Q&A: Right to rent under the Immigration Act 2014

01 / 03 / 2016

In this article, which will be of particular interest to landlords and letting agents, Anna Lewis and Jonathan Achampong explore some of the key features of the ‘right to rent’ scheme introduced on 1 February 2016.

What are the recent changes to the Immigration Act 2014?

The Immigration (Residential Accommodation) (Prescribed Requirements and Codes of Practice) (Amendment) Order 2016 has now come into force.

What are the implications for the world of property?

From 1 February 2016, all private landlords in England must carry out ‘right to rent’ checks on prospective tenants over the age of 18.

If a tenant turns 18 years old during the course of the tenancy, there is no requirement to  carry out a check on them at this stage, save for in circumstances where repeat checks are required (see below).  

What are ‘right to rent’ checks?

Landlords and agents will have to check the status of prospective tenants, other ‘authorised occupiers’ and even lodgers, to ascertain whether those parties have the right to be in the UK.

An ‘authorised occupier’ is generally someone who has the right to live in a property as their “only or main home” and who is not named on the tenancy agreement.

If there is any doubt as to whether a property is someone’s “only or main home”, various factors should be considered, such as whether they keep the majority of their belongings at the property or they have personal, legal or family ties to the property.  

The checks will not have to be carried out on people renting holiday homes or those who use the increasingly popular Airbnb website because these are generally for short stays. 

Landlords must also make sure that someone’s right to occupy the premises does not lapse. This may happen where prospective tenants only have a time-limited right to rent, for example because they are not British citizens, EEA or Swiss nationals and do not have indefinite leave to be in the UK.  Instead, they may have valid leave to enter or remain in the UK for a time limited period. Follow-up checks should be carried out to ensure there is still a right to rent. If someone is found to no longer have a right to rent, in order not to face a penalty, the landlord should report the individual in question to the Home Office as soon as reasonably practicable.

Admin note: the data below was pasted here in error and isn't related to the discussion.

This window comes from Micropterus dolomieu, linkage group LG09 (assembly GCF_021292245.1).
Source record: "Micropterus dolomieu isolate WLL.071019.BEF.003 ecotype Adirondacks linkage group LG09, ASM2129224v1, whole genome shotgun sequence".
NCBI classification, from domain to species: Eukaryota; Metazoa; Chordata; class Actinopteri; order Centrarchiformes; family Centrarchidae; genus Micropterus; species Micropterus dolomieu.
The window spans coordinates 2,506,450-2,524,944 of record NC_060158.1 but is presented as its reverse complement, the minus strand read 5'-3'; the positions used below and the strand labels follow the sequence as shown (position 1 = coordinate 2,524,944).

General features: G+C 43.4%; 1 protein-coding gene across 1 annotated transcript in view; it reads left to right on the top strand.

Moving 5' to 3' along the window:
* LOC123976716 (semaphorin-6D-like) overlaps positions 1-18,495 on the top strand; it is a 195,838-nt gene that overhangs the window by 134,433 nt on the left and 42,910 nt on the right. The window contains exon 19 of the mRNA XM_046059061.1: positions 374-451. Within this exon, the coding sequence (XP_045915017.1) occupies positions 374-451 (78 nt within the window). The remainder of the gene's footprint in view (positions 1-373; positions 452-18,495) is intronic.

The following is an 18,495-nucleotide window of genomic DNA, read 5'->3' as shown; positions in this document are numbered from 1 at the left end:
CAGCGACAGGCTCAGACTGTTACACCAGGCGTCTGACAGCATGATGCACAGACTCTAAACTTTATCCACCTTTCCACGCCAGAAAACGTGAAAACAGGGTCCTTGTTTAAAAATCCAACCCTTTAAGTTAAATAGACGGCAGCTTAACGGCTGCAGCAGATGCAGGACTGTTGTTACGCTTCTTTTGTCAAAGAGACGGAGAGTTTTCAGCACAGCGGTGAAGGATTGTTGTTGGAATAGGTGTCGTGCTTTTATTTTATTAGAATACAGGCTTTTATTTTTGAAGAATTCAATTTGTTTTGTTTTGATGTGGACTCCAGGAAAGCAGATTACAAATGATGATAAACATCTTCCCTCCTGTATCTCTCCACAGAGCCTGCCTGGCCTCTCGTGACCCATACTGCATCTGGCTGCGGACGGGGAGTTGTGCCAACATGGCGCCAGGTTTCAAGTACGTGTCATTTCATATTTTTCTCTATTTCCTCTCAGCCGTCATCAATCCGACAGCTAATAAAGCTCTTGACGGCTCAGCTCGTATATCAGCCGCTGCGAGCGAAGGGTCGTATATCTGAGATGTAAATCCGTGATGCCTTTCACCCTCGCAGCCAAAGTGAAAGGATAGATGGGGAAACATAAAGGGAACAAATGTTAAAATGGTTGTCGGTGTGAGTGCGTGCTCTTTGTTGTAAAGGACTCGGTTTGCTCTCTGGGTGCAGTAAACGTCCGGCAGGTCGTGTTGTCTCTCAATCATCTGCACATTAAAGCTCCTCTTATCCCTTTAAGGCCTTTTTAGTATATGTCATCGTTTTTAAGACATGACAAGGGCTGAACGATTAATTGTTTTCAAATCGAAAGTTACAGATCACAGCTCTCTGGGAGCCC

What happens if a landlord ignores the new rules?

If a property is let to someone who is not allowed to be in the UK, the landlord (or agent, if responsibility for checking right to rent documents is passed on to them) could face a civil penalty of up to £3,000 per tenant, depending on whether or not they have committed breaches in the past.

Who must be checked?

All tenants aged 18 and over even if:

  • they are not named on the tenancy agreement; or
  • the tenancy agreement is not in writing; or
  • there is no tenancy agreement.

What does carrying out ‘checks’ actually involve?

Checks have to be carried out on residential tenancies which have been entered into or after 1 February 2016. Official government guidance includes a four point checklist as follows:

  1. Check which adults will live at the property as their “only or main home”.
  2. See the original documents that allow the tenant to live in the UK.
  3. Check that the documents are genuine and belong to the tenant, with the tenant present either physically or via video link. Sometimes the tenant is living overseas and looking to arrange accommodation for work or study in the UK before they arrive. In these circumstances, landlords are allowed to check a person’s right to rent before taking up actual occupation of the property, rather than before the start of the tenancy agreement.
  4. Make and keep copies of the documents and record the date the check was made. Documents must be kept for the duration of the tenancy and one year after its termination.

Can landlords use letting agents to carry out the checks?

Agents that manage or let a property can carry out the checks on behalf of a landlord. This agreement should be in writing. Any liability for breach passes on to the agent. However, a landlord will continue to be liable if the agent, following a check, reports a potential contravention to the landlord who then does nothing about it.

Has the ‘right to rent’ system not already been in place for some time?

Landlords with property in Birmingham, Walsall, Sandwell, Dudley and Wolverhampton have been making checks on their tenants’ right to rent since 1 December 2014. These areas were selected for a pilot scheme which has now been rolled out nationally.

Are there pitfalls landlords should look out for?

Landlords should make sure that they do not fall foul of anti-discrimination laws by preferring British nationals over any others. Landlords should also be sure to protect tenants’ personal data under the Data Protection Act 1998 by keeping copies of documents, whether paper or electronic, secure and for no longer than the time required.

Where can one get more information and advice?

More details about the documents required, as well as a printable checklist, are available in this Home Office user guide. This Home Office video may also help. However, as is often the case, the legislation is not straightforward and nothing you read or see on the internet should ever be construed as legal advice. Accordingly, if you need legal advice, get in touch with Jonathan Achampong, Anna Lewis or a member of our Residential Property team.